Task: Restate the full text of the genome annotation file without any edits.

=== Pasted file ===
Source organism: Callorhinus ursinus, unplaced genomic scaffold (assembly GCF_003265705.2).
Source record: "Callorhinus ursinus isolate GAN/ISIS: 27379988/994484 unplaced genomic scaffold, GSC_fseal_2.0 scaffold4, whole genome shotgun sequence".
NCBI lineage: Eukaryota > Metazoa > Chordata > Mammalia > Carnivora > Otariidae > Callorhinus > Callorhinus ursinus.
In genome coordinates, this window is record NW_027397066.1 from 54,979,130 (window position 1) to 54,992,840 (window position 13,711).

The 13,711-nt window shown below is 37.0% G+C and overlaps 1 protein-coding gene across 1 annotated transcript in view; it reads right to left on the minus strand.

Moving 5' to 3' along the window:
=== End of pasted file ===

Source organism: Callorhinus ursinus, unplaced genomic scaffold (assembly GCF_003265705.2).
Source record: "Callorhinus ursinus isolate GAN/ISIS: 27379988/994484 unplaced genomic scaffold, GSC_fseal_2.0 scaffold4, whole genome shotgun sequence".
NCBI lineage: Eukaryota > Metazoa > Chordata > Mammalia > Carnivora > Otariidae > Callorhinus > Callorhinus ursinus.
In genome coordinates, this window is record NW_027397066.1 from 54,979,130 (window position 1) to 54,992,840 (window position 13,711).

The 13,711-nt window shown below is 37.0% G+C and overlaps 1 protein-coding gene across 1 annotated transcript in view; it reads right to left on the minus strand.

Moving 5' to 3' along the window: